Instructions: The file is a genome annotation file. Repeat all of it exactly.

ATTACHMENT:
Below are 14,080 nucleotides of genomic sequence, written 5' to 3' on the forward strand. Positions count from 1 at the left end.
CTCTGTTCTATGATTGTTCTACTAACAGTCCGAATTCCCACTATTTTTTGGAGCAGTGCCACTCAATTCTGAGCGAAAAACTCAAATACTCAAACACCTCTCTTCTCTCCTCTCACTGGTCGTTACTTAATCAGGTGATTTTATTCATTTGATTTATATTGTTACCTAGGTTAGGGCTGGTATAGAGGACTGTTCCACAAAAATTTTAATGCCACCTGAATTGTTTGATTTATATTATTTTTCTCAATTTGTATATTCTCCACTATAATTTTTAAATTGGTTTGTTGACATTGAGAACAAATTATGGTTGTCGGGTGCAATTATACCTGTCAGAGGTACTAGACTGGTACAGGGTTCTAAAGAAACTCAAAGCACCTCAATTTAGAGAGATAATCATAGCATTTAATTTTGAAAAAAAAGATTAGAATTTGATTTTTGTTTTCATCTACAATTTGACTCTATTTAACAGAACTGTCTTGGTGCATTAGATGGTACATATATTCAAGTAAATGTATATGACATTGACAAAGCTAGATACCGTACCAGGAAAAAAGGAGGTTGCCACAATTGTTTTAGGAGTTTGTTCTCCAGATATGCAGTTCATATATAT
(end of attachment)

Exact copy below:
Below are 14,080 nucleotides of genomic sequence, written 5' to 3' on the forward strand. Positions count from 1 at the left end.
CTCTGTTCTATGATTGTTCTACTAACAGTCCGAATTCCCACTATTTTTTGGAGCAGTGCCACTCAATTCTGAGCGAAAAACTCAAATACTCAAACACCTCTCTTCTCTCCTCTCACTGGTCGTTACTTAATCAGGTGATTTTATTCATTTGATTTATATTGTTACCTAGGTTAGGGCTGGTATAGAGGACTGTTCCACAAAAATTTTAATGCCACCTGAATTGTTTGATTTATATTATTTTTCTCAATTTGTATATTCTCCACTATAATTTTTAAATTGGTTTGTTGACATTGAGAACAAATTATGGTTGTCGGGTGCAATTATACCTGTCAGAGGTACTAGACTGGTACAGGGTTCTAAAGAAACTCAAAGCACCTCAATTTAGAGAGATAATCATAGCATTTAATTTTGAAAAAAAAGATTAGAATTTGATTTTTGTTTTCATCTACAATTTGACTCTATTTAACAGAACTGTCTTGGTGCATTAGATGGTACATATATTCAAGTAAATGTATATGACATTGACAAAGCTAGATACCGTACCAGGAAAAAAGGAGGTTGCCACAATTGTTTTAGGAGTTTGTTCTCCAGATATGCAGTTCATATATAT